Chinese New York Puts a Dent Into Sourcing at MAGIC
Curtains around the edges of the Sourcing at MAGIC show marked the boundaries of a smaller exhibiting area at the Feb. 11–14 event at the Las Vegas Convention Center.
With Chinese New Year starting on Feb. 16, two days after the show closed, that meant many Chinese exhibitors decided to remain in China to celebrate the holiday with their families. Organizers estimated that participation by Chinese companies was down as much as 25 percent.
Still, there were hundreds of Chinese apparel and textile companies that didn’t want to miss the opportunity to pick up new clients. Xie Lihua and Coco Wang were exhibiting for their ninth time at the Sourcing show, representing Shaoxing Tainyun Garment-Making Co. “We’re here to meet all our old customers and meet some new good customers,” Wang said, noting that the show was a little slower than in the past.
About 60 percent of the company’s apparel exports go to the United States while another 20 percent is shipped to Europe and the rest to South America. Some of their larger customers are TJ Maxx, Ross Dress for Less, Nordstrom and Macy’s.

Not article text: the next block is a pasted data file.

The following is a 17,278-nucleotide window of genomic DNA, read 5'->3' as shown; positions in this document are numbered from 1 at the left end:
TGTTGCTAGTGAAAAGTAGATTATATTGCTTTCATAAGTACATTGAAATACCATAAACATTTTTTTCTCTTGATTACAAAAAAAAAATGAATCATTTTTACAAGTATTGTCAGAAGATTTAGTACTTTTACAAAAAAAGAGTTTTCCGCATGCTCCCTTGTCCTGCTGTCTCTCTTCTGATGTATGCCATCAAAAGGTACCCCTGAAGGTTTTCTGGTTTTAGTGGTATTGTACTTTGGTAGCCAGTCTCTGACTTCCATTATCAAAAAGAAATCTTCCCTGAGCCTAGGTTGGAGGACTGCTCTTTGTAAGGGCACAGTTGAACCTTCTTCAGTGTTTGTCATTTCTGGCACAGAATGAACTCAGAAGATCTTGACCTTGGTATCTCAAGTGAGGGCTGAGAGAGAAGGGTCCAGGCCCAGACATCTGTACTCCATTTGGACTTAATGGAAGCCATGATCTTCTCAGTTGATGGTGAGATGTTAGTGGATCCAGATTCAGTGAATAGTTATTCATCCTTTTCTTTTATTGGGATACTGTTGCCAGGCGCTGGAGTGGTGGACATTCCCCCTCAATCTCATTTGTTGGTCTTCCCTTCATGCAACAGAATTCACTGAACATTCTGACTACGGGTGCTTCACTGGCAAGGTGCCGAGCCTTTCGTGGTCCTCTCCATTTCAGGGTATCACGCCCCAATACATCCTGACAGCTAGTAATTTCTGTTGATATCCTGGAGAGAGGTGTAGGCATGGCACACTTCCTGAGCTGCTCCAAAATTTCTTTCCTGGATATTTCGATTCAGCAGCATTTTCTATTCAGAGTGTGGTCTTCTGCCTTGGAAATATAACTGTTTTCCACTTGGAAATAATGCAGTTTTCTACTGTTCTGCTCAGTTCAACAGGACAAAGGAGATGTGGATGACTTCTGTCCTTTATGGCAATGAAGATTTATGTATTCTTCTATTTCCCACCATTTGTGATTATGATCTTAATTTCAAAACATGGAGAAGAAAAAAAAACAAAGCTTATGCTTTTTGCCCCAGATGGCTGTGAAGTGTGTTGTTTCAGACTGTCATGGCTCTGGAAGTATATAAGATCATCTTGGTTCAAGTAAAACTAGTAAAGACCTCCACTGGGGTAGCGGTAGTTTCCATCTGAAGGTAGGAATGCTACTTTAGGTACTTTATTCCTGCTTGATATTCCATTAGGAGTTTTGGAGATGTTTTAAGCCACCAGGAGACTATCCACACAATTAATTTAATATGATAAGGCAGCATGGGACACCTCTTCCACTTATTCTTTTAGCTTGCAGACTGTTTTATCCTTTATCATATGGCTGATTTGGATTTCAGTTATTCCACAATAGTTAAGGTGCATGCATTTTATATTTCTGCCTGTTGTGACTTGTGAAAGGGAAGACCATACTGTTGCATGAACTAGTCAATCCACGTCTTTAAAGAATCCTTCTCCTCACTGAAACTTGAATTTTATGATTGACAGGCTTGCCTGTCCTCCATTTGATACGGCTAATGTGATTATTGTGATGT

David Chen, a manager for Zhejiang Zhongda Novotex Co. in China, was at his seventh Sourcing show. “We’ve seen many people at the show,” he said. One company representative who dropped by was from Picadilly, a Canadian label founded in 1975, which gave Chen hope for some good sales.
Raju Subbarrow from Noida, India, was exhibiting for the fifth time at the show. His Shri Ram Exports does many styles, but the collection he brought with him was his Western-wear shirts with different fabrics and treatments. It was years ago at the show that he met Skully, which has been selling Western wear since 1906. They are now a client. “Skully doesn’t want to come to India, so I am here,” Subbarrow said.
This year, Sourcing at MAGIC focused on automation and the microfactory as well as technology and 3-D printing. Special sections were carved out for a Denim District and a Fabric Zone.